Govt promises progress with tribunal backlog
The Gibraltar Government has said it hopes to clear the backlog of Employment Tribunal cases ‘in the shortest possible time’ as cases start to be heard this month.
This comes after the GSD claimed that urgent action is needed to tackle the “serious” backlog of cases at the Employment Tribunal.
In May of last year the Government announced a ‘complete overhaul’ of the industrial tribunal process to replace the previous ‘antiquated’ and ‘not fit for purpose’ system.
In a statement the Government confirmed that there are now Mediators in place who will be able to mediate employment tribunal cases.
It explained: “Although this process has taken longer than originally envisaged, the Department of Employment has followed the robust appointment processes to the benefit of all parties involved in these important cases.”
The Government claimed the reforms have successfully introduced rules that are straightforward and make the Tribunal accessible to persons without substantial funds whether they be employers or employees.
It highlighted that the reforms were carried out with extensive consultation from key stakeholders, including the Chamber of Commerce, the Gibraltar Federation of Small Businesses, Unite the Union, the Gibraltar Teachers Association and the Gibraltar General and Clerical Association.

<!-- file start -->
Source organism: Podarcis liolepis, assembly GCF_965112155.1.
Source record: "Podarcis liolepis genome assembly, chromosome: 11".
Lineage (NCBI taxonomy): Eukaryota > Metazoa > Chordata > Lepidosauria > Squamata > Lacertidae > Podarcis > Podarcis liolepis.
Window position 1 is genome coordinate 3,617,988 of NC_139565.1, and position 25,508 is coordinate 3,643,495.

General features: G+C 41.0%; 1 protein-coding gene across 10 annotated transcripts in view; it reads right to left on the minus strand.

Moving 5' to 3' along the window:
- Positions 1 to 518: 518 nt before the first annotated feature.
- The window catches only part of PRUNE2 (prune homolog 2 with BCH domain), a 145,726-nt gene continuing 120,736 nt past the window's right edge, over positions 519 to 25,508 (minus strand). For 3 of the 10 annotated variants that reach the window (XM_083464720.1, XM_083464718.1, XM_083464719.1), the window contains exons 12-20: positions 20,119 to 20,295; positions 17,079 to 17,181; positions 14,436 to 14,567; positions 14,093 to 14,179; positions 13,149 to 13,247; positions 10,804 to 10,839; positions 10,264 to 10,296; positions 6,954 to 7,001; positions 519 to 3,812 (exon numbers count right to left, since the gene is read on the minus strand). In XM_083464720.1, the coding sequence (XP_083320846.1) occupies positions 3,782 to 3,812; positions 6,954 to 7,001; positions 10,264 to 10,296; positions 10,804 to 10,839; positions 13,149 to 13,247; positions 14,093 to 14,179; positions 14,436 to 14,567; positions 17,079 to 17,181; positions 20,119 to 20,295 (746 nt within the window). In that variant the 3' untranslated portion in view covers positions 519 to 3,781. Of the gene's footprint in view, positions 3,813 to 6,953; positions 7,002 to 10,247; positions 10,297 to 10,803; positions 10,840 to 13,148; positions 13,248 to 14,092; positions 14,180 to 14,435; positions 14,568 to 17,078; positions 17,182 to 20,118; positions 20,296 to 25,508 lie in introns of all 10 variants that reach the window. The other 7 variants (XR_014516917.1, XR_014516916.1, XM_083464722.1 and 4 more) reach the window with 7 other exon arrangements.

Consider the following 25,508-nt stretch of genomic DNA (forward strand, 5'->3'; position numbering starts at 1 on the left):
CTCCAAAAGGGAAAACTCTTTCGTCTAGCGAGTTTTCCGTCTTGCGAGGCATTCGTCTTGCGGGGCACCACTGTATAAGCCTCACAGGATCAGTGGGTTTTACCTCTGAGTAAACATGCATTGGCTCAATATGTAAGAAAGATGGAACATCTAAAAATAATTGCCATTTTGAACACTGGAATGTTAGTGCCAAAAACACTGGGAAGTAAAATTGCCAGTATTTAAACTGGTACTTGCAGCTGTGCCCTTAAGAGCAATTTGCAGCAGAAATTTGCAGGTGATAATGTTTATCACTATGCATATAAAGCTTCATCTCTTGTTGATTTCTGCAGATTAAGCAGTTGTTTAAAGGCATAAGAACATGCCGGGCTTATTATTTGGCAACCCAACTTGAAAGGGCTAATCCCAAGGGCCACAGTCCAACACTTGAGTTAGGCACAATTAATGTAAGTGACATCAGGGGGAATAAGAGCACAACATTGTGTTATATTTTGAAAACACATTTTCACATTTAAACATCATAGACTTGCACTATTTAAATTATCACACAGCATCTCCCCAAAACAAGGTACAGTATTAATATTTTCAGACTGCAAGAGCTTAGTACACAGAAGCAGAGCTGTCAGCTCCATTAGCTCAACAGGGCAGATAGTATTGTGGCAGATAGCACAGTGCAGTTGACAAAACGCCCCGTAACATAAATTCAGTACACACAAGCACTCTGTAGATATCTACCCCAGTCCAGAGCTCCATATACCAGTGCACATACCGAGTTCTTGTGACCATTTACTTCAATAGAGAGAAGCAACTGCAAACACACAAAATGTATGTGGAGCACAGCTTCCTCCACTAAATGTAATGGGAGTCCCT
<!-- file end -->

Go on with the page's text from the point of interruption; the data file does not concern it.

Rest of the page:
“Having achieved the aim of simplifying and speeding up the employment adjudication process, the benefit of the reforms is there for the parties in dispute to enjoy.”
The Government also flagged how, for the first time in employment dispute history, free compulsory mediation services are provided to parties in dispute with the hope that cases will settle instead of proceeding to be heard in a more formal Tribunal setting.
The Government said it is confident that over time, this “innovative feature” will produce results for employers and employees alike and offer a new avenue of redress for the parties in dispute.
“As a subsidised measure, it is one that will make mediation more accessible and less costly for those involved before the dispute is escalated to the Tribunal.”
“These measures have delivered a flexible, effective and modern Tribunal system that meets the reputation and aspirations of Gibraltar's modern day economy.”
“Our reforms have also seen the introduction of new forms and detailed guidelines aimed at easing the burden of initiating and defending a claim.”
The Government added that it has invested in training and maintaining the professional development of the Tribunal chairpersons by bringing over the very same people who train the judges in the UK and providing customized training courses.
This training was also attended by Tribunal staff, building on their experience, the Government said.
“Cases will start to be heard this month and it is hoped that the backlog will be cleared in the shortest possible time.”